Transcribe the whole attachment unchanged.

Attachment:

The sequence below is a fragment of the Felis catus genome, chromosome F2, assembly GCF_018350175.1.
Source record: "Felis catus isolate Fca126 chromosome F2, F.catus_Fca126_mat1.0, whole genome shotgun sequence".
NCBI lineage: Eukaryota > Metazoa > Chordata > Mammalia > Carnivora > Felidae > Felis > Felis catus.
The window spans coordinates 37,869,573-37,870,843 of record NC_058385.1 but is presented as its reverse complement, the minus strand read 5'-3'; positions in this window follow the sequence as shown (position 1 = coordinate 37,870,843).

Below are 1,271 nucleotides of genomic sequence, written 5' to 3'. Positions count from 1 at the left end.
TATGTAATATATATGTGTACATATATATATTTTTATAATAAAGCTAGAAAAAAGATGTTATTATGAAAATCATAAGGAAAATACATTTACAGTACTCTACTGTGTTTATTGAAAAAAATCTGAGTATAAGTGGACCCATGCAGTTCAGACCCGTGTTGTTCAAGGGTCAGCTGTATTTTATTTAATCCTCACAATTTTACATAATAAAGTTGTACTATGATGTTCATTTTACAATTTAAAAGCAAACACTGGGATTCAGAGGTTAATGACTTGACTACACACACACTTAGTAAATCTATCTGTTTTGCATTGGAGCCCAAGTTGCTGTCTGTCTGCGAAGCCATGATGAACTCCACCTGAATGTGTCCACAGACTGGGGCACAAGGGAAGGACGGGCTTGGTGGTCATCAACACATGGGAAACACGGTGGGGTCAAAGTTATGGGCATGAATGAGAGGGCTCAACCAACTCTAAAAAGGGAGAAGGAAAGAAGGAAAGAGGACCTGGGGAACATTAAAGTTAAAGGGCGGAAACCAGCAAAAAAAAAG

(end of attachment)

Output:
The sequence below is a fragment of the Felis catus genome, chromosome F2, assembly GCF_018350175.1.
Source record: "Felis catus isolate Fca126 chromosome F2, F.catus_Fca126_mat1.0, whole genome shotgun sequence".
NCBI lineage: Eukaryota > Metazoa > Chordata > Mammalia > Carnivora > Felidae > Felis > Felis catus.
The window spans coordinates 37,869,573-37,870,843 of record NC_058385.1 but is presented as its reverse complement, the minus strand read 5'-3'; positions in this window follow the sequence as shown (position 1 = coordinate 37,870,843).

Below are 1,271 nucleotides of genomic sequence, written 5' to 3'. Positions count from 1 at the left end.
TATGTAATATATATGTGTACATATATATATTTTTATAATAAAGCTAGAAAAAAGATGTTATTATGAAAATCATAAGGAAAATACATTTACAGTACTCTACTGTGTTTATTGAAAAAAATCTGAGTATAAGTGGACCCATGCAGTTCAGACCCGTGTTGTTCAAGGGTCAGCTGTATTTTATTTAATCCTCACAATTTTACATAATAAAGTTGTACTATGATGTTCATTTTACAATTTAAAAGCAAACACTGGGATTCAGAGGTTAATGACTTGACTACACACACACTTAGTAAATCTATCTGTTTTGCATTGGAGCCCAAGTTGCTGTCTGTCTGCGAAGCCATGATGAACTCCACCTGAATGTGTCCACAGACTGGGGCACAAGGGAAGGACGGGCTTGGTGGTCATCAACACATGGGAAACACGGTGGGGTCAAAGTTATGGGCATGAATGAGAGGGCTCAACCAACTCTAAAAAGGGAGAAGGAAAGAAGGAAAGAGGACCTGGGGAACATTAAAGTTAAAGGGCGGAAACCAGCAAAAAAAAAG